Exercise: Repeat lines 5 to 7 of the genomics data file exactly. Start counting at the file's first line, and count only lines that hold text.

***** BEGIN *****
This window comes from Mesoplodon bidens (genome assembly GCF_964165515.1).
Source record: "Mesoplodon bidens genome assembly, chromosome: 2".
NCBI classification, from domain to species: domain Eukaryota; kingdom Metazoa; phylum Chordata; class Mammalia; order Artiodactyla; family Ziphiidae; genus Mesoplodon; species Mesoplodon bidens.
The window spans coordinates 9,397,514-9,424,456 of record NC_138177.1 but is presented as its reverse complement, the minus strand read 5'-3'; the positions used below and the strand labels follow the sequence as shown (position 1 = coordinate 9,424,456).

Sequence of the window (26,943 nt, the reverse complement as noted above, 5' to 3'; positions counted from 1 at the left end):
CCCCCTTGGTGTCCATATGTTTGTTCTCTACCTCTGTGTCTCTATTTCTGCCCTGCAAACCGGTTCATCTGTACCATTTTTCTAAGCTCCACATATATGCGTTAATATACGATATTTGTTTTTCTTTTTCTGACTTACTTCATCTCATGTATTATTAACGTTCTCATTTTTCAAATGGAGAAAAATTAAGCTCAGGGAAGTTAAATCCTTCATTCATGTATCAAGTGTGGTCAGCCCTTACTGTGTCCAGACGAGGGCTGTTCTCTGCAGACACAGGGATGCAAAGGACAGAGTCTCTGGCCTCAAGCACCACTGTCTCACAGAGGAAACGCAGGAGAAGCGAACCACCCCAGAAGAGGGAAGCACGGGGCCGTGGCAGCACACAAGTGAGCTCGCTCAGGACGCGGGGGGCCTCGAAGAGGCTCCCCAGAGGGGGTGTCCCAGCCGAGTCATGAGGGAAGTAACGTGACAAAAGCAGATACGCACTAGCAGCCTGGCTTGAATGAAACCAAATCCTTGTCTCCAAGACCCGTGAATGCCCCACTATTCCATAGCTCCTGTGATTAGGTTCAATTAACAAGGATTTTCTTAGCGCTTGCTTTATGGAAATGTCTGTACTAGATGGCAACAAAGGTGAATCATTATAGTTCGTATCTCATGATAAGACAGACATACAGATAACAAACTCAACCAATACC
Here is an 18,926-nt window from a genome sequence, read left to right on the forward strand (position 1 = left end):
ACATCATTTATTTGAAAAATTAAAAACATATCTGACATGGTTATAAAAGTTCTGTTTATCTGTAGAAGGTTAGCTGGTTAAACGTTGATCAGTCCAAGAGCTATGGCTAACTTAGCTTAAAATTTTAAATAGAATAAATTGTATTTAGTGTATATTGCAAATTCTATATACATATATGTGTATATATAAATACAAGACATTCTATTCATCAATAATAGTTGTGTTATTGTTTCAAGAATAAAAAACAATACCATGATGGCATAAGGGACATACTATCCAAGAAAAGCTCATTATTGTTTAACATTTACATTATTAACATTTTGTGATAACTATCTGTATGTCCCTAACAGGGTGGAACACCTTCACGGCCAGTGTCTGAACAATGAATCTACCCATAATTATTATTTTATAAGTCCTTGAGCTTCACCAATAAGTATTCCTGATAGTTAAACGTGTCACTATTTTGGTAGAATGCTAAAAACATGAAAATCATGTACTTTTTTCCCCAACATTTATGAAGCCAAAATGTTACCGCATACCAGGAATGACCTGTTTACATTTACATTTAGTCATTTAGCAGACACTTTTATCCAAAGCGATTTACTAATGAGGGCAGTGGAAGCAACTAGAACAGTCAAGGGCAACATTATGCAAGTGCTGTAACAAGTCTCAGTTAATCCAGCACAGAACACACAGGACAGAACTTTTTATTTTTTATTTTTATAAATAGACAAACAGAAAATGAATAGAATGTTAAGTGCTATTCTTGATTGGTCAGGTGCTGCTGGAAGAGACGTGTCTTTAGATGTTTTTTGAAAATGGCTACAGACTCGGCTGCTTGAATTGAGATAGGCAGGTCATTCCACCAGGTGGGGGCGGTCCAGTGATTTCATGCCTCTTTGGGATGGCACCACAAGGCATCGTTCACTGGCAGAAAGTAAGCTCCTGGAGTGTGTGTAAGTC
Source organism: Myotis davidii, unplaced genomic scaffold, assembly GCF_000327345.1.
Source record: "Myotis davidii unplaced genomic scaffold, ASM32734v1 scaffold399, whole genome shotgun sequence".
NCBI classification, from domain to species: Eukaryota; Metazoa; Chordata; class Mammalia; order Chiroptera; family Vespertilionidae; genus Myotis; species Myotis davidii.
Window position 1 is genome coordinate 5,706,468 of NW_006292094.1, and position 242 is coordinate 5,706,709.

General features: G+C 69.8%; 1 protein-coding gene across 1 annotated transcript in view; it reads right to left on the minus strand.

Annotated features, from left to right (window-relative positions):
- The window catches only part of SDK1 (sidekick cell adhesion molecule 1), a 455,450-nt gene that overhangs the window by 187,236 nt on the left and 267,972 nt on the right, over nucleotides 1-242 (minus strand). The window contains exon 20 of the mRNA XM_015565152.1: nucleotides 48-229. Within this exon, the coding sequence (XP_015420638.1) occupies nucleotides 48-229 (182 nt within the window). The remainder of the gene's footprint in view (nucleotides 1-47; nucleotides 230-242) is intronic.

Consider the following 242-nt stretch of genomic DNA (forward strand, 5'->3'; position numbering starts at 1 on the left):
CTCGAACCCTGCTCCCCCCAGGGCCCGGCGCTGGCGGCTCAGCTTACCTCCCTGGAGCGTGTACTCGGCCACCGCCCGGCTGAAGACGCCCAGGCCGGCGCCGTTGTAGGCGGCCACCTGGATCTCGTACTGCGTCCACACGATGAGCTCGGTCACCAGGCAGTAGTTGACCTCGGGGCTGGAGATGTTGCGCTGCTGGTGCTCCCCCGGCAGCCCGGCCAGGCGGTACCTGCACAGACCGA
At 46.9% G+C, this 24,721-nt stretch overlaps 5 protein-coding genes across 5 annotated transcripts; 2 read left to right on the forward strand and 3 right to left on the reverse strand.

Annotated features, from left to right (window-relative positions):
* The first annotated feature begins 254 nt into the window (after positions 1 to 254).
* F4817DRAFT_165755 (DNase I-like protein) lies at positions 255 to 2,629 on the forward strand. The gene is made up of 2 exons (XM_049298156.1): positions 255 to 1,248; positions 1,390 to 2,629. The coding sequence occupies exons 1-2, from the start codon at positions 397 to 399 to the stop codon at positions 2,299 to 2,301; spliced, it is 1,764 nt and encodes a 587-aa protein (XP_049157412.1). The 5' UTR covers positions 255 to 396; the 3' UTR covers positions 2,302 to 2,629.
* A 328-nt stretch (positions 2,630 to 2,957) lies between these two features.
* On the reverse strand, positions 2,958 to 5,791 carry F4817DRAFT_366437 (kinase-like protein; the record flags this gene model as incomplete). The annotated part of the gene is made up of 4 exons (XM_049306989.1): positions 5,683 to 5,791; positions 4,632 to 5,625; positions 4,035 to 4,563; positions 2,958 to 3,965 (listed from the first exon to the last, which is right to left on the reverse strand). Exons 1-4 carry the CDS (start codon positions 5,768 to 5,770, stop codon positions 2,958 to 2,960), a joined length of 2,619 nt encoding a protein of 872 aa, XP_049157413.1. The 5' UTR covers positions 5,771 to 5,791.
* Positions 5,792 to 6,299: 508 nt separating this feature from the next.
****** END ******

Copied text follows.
Sequence of the window (26,943 nt, the reverse complement as noted above, 5' to 3'; positions counted from 1 at the left end):
CCCCCTTGGTGTCCATATGTTTGTTCTCTACCTCTGTGTCTCTATTTCTGCCCTGCAAACCGGTTCATCTGTACCATTTTTCTAAGCTCCACATATATGCGTTAATATACGATATTTGTTTTTCTTTTTCTGACTTACTTCATCTCATGTATTATTAACGTTCTCATTTTTCAAATGGAGAAAAATTAAGCTCAGGGAAGTTAAATCCTTCATTCATGTATCAAGTGTGGTCAGCCCTTACTGTGTCCAGACGAGGGCTGTTCTCTGCAGACACAGGGATGCAAAGGACAGAGTCTCTGGCCTCAAGCACCACTGTCTCACAGAGGAAACGCAGGAGAAGCGAACCACCCCAGAAGAGGGAAGCACGGGGCCGTGGCAGCACACAAGTGAGCTCGCTCAGGACGCGGGGGGCCTCGAAGAGGCTCCCCAGAGGGGGTGTCCCAGCCGAGTCATGAGGGAAGTAACGTGACAAAAGCAGATACGCACTAGCAGCCTGGCTTGAATGAAACCAAATCCTTGTCTCCAAGACCCGTGAATGCCCCACTATTCCATAGCTCCTGTGATTAGGTTCAATTAACAAGGATTTTCTTAGCGCTTGCTTTATGGAAATGTCTGTACTAGATGGCAACAAAGGTGAATCATTATAGTTCGTATCTCATGATAAGACAGACATACAGATAACAAACTCAACCAATACC
Here is an 18,926-nt window from a genome sequence, read left to right on the forward strand (position 1 = left end):